Raglan is world-famous for having the longest left-hand break in the world. The town, tucked away on the Waikato coast just west of Hamilton, also boasts a beautiful coastline and largely uncrowded waves. Manu Bay and Whale Bay are renowned for their regular surf breaks, while Mussel Rock and Ruapuke are great for all surfing abilities.
Auckland’s west coast has quite a few surf spots to share. Piha’s rugged black sand beach is the most popular and is a great starting point for those wanting to immerse themselves in the area’s world-class conditions. South Piha is known for offering a mix of left and right-handed breaks while North Piha will challenge expert surfers with its right-hander swells.
The entire Coromandel Peninsula offers plenty of incredible surfing opportunities. Whangamata Beach is widely regarded as one of New Zealand’s best and is suited for all levels. Whitianga’s conditions are less consistent but its right-hand breaks and strong rips have proven quite popular among surfers of all abilities. Tairua is a good place for intermediate-advanced surfers, as it offers several peaks and powerful waves.
Shipwreck Bay is a popular surf beach in Ahipara, a town at the southern end of the famous Ninety Mile Beach. This is a must-visit for advanced surfers in particular, as these sandy shores are renowned for their long rides, gnarly take-off points and fantastic barrel sections.
Mount Maunganui Beach is quite a hit in the summer months — for surfers as well as holidaying visitors wanting to soak up the Bay of Plenty sunshine. The area is great for all skill levels, offering plenty of hollow shore and right-hand point breaks to keep things interesting.
Matakana Island is another must-visit in the Bay of Plenty. It’s situated just across the Tauranga harbour and is known for its powerful north-easterly swells. The punchy waves are ideal for intermediate-advanced surfers looking for a fun way to test their skills. You will need to either take a boat or ferry up to the island, as paddling from Mount Maunganui to Matakana Island is strictly prohibited.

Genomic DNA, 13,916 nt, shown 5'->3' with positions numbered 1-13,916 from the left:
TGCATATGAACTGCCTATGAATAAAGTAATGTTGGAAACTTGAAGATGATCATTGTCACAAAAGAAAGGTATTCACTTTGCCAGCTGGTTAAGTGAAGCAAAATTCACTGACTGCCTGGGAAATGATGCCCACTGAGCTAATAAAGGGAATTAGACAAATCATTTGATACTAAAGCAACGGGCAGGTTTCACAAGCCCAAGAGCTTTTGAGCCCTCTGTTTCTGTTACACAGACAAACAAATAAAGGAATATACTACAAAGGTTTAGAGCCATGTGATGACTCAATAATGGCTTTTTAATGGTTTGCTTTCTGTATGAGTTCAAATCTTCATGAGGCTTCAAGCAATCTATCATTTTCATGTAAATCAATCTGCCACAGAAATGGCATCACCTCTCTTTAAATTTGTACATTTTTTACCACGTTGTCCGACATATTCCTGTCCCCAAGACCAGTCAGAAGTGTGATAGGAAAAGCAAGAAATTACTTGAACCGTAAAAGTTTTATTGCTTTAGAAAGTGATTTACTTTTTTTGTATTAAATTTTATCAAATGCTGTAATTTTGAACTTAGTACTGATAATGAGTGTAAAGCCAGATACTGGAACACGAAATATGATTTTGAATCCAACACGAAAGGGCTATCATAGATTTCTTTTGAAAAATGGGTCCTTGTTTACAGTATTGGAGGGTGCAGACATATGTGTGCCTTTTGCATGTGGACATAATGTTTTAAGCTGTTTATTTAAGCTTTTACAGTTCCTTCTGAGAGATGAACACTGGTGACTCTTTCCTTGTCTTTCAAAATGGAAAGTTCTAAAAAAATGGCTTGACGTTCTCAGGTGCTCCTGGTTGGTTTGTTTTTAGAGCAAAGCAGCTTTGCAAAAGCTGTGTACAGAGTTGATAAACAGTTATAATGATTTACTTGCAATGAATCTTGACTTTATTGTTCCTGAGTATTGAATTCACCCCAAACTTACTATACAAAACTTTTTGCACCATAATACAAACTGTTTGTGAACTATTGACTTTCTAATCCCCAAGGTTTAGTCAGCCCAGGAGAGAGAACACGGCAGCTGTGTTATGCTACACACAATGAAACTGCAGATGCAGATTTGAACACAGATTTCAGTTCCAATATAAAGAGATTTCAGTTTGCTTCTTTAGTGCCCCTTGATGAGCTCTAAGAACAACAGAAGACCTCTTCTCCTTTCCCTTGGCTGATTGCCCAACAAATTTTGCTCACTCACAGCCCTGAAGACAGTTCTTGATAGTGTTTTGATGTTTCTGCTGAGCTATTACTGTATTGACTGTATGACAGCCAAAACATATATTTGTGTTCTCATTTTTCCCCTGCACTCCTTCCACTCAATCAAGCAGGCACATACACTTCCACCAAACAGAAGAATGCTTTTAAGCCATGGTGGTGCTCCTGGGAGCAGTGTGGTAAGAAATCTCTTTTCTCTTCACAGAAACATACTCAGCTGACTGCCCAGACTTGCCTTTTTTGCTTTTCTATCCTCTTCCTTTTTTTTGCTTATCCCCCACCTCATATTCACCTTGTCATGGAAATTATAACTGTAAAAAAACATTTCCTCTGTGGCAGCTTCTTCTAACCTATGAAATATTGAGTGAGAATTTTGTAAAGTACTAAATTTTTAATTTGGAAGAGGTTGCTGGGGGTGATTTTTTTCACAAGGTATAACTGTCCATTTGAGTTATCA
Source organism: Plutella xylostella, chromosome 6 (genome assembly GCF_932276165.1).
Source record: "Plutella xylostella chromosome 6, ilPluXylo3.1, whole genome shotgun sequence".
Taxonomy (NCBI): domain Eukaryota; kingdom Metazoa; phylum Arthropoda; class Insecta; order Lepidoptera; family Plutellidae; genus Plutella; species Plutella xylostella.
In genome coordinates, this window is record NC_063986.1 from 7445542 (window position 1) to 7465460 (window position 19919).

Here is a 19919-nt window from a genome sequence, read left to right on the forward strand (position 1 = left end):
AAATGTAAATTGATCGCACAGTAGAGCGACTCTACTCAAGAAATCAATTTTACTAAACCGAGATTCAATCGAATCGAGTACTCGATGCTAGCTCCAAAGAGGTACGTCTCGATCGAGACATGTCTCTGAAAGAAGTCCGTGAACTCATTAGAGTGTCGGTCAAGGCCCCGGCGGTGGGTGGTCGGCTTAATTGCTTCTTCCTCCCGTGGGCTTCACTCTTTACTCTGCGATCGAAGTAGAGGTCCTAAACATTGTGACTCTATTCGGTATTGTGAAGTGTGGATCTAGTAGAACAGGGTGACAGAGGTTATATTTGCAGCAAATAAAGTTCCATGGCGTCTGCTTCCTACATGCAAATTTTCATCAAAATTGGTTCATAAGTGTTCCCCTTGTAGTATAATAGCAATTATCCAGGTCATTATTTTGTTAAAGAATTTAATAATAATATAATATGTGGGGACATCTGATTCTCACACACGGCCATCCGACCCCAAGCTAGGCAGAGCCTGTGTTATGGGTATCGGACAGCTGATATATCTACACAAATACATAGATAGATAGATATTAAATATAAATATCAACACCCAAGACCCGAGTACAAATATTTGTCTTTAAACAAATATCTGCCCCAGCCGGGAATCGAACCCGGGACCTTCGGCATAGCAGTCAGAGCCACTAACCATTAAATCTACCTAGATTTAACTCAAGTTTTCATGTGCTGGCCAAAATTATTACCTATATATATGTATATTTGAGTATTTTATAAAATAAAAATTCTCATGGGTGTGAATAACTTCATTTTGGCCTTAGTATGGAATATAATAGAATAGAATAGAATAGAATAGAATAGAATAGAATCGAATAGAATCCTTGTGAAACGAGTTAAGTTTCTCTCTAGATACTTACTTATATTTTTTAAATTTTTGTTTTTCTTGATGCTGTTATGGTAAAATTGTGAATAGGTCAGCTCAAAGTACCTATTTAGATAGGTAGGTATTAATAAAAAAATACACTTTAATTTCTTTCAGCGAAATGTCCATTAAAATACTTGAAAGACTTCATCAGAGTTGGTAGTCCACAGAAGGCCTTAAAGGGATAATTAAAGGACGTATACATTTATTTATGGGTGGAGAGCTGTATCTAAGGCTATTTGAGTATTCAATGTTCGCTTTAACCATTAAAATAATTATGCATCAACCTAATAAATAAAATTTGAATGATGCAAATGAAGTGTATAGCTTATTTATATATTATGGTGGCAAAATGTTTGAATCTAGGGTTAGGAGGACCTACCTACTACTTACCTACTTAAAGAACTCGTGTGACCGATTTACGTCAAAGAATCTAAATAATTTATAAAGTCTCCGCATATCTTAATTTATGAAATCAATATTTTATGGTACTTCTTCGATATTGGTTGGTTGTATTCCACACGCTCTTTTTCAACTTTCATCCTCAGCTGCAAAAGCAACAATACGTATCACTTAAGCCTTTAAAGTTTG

Gisborne is one of those laid-back towns that is truly generous to surfers. You’ll be spoiled for choice when it comes to beautiful beaches, fantastic weather conditions and even better wave breaks. Waikanae Beach is quite handy to the town centre and is the go-to for beginners. Wainui Beach, just 6 kilometres (3.7 miles) from town, offers a varied mix of left and right-hand breaks for all skill levels, while Makorori Point is one of the area’s most famous spots thanks to its long barrel waves.
Graveyards Beach is quite well-regarded among surfers dipping into the wild coastlines of the North Island’s Taranaki region. Its shorelines feature a stony point with left-hand point breaks as well as long waves with easy to navigate sections. The beach is also quite handy to New Plymouth and is well-suited for intermediate-advanced surfers.
Wellington’s wild weather and exposed coastlines are going to be a treat for visiting surfers. Southerly swells and several peak points are a given, especially if you’re venturing over to Lyall Bay. The Maranui end of this beach is known for picking up the best angles, while the rock wall near the airport is a prime spot for catching some brilliant peaks. The beach is suited for all abilities and is quite popular in the summer months because of its accessible location.
Not too far away from Wellington, the Wairarapa’s Castlepoint beach continues to please Kiwi surfers with its awesome conditions and awe-inspiring scenery. The sandy beach is quite exposed to the wind, meaning there’s a consistent surge of left and right-handed peaks. Soft waves also pop up regularly, making this spot ideal for novice surfers.
The North Island isn’t the only place where you can catch some gnarly waves. Kaikoura was already quite well-known for its cool surfing spots, but the 2016 earthquake has provided the area with even better breaks — proving that some good can come out of tragedy. Mangamaunu is one of the area’s top rated beaches and is famous for its huge point breaks and a series of fast sections.
Punakaiki is a highly desirable destination for those exploring the South Island’s West Coast region, but did you know it’s quite a good surfing location too? On a low tide, the rugged Punakaiki Beach enjoys several peaks — including some epic left-handers off the rocky southern shores. Because the entire beach is relatively sheltered, it picks up some decently sized swells that can be quite wide and vigorous.